What is Croup and Bronchiolitis?
Viral croup and bronchiolitis are common respiratory infections in young children. Unlike the usual coughs and colds, the inflammation in the airway associated with croup and bronchiolitis can often be significant, causing noisy and difficulty breathing. Croup affects the upper airway, and bronchiolitis the lower airway/bronchioles.
What is croup?
Croup is a viral respiratory infection of the upper airway, which causes swelling of the voice box (larynx) and windpipe (trachea). The swelling causes a narrowing of the airway, which causes noisy breathing and a hoarse voice. The cough is described as a “barking” cough. It can cause difficulty breathing if left untreated.
What are the symptoms of croup?
The onset of croup generally starts like any other respiratory infection with mild symptoms of runny nose, congestion, and fever. Typically, croup is a mild illness, and most children with croup are better in a few days.
However, croup can get worse quickly, especially in the younger child, as their airways are smaller. Children often suffer from worsening symptoms in the evening, and a croupy cough develops. The hallmark of croup is a hoarse and distinct cough that is harsh, high-pitched like a seal barking. The high-pitched or squeaking noise when breathing in is referred to as stridor. The child might also have an increase in effort when breathing in, and you might see the skin between the ribs pull in when breathing. Symptoms tend to wax and wane, improving somewhat by the morning and worsening in the evening.
What age do children typically get croup?
Croup tends to occur in children between 3 months to five years old, but it can occur at any age. In some children, croup tends to reoccur.
What is the difference between croup and bronchiolitis?
In contrast to croup, bronchiolitis is characterized by inflammation of the lower airway/bronchioles. The narrowing or congestion of the bronchioles produces wheezing, a high-pitched whistling sound when breathing out and labored breathing.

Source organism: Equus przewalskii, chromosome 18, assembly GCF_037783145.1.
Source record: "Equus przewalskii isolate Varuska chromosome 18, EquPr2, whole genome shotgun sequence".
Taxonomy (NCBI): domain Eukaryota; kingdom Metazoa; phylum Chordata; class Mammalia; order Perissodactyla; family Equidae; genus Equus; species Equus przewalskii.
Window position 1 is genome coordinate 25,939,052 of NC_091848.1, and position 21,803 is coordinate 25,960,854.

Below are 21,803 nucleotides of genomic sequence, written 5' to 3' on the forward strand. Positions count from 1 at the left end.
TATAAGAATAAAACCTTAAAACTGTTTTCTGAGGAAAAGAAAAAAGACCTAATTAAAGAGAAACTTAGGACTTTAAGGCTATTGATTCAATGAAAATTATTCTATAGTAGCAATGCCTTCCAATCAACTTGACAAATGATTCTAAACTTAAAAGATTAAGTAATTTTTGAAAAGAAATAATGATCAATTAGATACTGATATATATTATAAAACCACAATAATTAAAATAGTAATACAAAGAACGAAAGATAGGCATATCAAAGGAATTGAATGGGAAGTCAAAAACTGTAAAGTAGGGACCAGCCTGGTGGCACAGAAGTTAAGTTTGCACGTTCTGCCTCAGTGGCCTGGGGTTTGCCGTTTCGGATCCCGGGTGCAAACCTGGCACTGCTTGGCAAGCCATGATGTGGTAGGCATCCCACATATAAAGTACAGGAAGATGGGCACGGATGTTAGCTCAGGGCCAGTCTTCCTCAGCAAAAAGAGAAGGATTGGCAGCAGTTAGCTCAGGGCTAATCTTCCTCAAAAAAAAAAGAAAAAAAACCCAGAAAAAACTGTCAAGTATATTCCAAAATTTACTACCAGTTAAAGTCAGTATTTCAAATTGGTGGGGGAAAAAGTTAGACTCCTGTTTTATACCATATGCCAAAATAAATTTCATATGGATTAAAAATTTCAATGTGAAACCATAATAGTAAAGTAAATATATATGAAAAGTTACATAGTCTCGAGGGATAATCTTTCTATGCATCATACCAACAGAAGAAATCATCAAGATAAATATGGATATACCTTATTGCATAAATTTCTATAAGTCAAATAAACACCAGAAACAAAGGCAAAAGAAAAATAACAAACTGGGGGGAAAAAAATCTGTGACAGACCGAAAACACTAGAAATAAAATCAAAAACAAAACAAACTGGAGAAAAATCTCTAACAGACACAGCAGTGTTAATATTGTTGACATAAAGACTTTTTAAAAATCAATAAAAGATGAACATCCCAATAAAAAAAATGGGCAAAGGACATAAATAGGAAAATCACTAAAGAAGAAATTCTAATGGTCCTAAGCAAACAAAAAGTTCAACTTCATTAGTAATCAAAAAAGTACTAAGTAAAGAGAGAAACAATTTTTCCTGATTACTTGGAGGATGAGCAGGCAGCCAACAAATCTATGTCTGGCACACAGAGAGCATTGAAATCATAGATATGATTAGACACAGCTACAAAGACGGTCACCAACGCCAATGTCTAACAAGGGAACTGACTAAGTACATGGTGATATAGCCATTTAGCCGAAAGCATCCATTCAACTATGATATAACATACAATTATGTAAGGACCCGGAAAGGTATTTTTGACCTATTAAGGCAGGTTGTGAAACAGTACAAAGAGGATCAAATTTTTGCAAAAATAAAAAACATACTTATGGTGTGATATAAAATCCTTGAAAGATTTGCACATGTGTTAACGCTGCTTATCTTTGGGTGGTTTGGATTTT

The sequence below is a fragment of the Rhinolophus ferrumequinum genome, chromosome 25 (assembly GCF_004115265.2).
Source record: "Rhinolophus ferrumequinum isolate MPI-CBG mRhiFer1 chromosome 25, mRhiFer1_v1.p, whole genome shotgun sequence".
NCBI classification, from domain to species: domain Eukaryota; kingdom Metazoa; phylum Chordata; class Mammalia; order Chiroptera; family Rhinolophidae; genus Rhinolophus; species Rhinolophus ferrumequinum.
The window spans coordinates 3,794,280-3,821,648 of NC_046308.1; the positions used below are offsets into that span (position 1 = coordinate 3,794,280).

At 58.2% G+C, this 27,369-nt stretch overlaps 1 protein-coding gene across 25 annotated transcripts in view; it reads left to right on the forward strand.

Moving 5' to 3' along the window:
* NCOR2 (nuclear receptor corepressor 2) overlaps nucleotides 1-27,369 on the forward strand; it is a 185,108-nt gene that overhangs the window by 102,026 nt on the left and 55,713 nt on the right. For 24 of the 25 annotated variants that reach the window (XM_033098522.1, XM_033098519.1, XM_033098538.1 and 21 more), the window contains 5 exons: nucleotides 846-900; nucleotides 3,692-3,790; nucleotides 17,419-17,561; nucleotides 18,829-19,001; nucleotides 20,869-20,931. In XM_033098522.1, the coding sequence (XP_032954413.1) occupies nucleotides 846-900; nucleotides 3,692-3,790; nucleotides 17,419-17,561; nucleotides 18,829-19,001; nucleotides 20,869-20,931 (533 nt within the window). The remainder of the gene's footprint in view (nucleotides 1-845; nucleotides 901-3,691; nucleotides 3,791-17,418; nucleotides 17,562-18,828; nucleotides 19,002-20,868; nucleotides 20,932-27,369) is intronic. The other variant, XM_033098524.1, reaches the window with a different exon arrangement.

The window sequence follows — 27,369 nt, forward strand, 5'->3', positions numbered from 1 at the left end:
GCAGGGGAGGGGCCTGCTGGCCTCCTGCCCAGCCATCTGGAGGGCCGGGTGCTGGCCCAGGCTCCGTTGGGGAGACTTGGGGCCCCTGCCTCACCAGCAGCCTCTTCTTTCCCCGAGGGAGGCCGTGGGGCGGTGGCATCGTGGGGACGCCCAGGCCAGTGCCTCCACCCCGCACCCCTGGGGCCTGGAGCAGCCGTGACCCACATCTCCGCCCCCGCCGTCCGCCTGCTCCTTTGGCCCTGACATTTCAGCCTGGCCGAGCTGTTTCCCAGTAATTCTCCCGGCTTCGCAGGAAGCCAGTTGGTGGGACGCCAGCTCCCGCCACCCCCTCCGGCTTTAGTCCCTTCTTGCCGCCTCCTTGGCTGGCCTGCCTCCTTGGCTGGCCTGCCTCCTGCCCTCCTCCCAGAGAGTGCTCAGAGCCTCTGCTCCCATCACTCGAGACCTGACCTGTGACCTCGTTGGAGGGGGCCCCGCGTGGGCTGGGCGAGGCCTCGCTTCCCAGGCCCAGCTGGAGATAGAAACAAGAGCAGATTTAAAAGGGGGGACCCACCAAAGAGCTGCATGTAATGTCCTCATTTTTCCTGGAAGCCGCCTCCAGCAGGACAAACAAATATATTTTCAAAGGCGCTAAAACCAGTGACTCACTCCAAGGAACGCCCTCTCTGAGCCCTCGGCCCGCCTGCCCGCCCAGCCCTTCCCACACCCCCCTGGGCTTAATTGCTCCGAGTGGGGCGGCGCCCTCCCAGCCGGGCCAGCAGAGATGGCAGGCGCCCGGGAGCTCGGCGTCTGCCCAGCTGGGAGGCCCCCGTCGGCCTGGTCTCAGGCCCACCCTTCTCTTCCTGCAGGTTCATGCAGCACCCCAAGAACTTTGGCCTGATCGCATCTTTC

Bronchiolitis affects young children under the age of two, most commonly in babies three to six months old. However, some babies are at risk for severe bronchiolitis, including those born prematurely with a chronic heart or lung disease.
How long does croup or bronchiolitis last?
Croup typically lasts four to five days but may last up to a week.
Bronchiolitis usually lasts about two weeks, though a persistent cough can last several weeks in severe cases. Typically, day 3-4 of the illness is the worst. Therefore, we would expect a child to be turning a corner on day four and generally improving.
How do children get croup or bronchiolitis?
Croup and bronchiolitis are contagious like other respiratory infections, spreading through direct contact with respiratory secretions. Thus, basic hygiene is essential in helping limit the spread of these illnesses.
What is the treatment for both?
Both croup and bronchiolitis are often mild illnesses and can be managed at home.
- Encourage hydration with plenty of fluids.
- Nasal saline rinse or saline sprays, especially before feedings in infants.
- Antipyretics (Paracetamol & Ibuprofen) for comfort relief of fever
- Cold and cough medications and antihistamines are generally not helpful.
For croup, some children may benefit from steroids to promptly relieve mild symptoms, while additional aerosolized treatment is necessary for the more moderate and severe illness. Sometimes a child with either croup or bronchiolitis may need a short hospital stay for observation, oxygen or hydration support.
When to call your doctor or get immediate medical care
Due to airway inflammation, both croup and bronchiolitis can make children feel miserable and quite ill. Therefore, it is important to keep a close eye and seek help urgently if your child develops noisy or labored/difficulty breathing appears tire and lethargy or is not drinking well and appears dehydrated.